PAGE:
Atom, group (see functional group), or molecule attached to a central atom, usually of a transition element, in a coordination or complex compound (see bonding). It is almost always the electron-pair donor (nucleophile) in a covalent bond. Common ligands include the neutral molecules water (HO), ammonia (NH), and carbon monoxide (CO) and the anions cyanide (CN), chloride (Cl), and hydroxide (OH). Rarely, ligands are cations and electron-pair acceptors (electrophiles). Organic ligands include EDTA (see chelate) and nitrilotriacetic acid. Biological systems rely on ligands such as the porphyrin in hemoglobin and chlorophyll, and numerous cofactors are ligands. In chelates, the ligand attaches at more than one point, sharing more than one electron pair, and is called bidentate or polydentate—having two or many “teeth.” The ligands in a complex may be the same or different.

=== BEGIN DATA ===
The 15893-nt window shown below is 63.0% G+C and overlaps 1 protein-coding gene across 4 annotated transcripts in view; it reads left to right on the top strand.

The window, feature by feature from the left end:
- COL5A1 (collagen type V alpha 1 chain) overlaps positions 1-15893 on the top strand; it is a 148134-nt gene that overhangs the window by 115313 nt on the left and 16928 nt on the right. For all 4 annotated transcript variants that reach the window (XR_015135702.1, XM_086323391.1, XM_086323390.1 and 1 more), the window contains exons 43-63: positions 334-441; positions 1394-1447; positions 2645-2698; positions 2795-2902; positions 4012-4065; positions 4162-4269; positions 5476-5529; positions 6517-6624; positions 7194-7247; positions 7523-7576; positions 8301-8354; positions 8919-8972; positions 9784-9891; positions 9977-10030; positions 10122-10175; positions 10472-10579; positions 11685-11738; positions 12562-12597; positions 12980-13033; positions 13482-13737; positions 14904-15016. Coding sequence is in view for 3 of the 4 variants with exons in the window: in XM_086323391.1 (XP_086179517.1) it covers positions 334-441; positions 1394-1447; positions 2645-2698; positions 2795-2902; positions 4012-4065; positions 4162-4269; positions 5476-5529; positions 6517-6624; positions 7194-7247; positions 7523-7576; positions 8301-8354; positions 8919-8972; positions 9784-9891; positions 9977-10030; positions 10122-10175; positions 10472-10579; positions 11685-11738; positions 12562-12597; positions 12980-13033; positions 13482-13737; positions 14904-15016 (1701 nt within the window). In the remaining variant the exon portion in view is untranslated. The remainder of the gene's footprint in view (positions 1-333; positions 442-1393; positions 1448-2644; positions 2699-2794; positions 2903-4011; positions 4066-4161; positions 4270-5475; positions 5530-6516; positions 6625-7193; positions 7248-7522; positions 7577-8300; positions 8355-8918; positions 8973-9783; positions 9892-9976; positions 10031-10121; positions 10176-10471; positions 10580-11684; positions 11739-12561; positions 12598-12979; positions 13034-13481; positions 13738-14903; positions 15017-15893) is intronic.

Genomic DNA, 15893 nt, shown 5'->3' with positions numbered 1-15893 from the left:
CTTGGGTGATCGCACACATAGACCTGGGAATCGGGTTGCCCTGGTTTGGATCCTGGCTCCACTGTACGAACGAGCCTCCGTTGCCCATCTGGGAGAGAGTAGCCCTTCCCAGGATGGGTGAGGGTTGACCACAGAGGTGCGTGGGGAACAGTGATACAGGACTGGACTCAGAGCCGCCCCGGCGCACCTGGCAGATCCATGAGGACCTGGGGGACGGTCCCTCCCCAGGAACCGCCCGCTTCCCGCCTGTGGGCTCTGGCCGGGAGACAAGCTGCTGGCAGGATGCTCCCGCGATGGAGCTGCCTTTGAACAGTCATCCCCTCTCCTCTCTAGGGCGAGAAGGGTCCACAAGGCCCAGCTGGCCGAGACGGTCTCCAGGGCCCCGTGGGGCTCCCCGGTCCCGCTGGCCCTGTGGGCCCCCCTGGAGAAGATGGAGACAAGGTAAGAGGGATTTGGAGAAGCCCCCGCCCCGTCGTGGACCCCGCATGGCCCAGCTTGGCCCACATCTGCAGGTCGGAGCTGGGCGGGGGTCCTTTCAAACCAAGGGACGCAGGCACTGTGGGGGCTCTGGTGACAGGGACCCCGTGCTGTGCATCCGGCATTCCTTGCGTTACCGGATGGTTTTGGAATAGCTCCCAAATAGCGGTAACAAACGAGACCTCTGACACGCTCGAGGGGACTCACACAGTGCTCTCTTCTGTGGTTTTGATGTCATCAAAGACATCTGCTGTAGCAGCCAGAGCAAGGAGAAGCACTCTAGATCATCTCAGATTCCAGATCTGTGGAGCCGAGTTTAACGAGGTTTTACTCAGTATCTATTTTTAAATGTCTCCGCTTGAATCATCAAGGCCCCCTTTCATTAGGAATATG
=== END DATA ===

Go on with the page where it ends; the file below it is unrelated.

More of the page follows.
This entry comes from Encyclopædia Britannica Concise.
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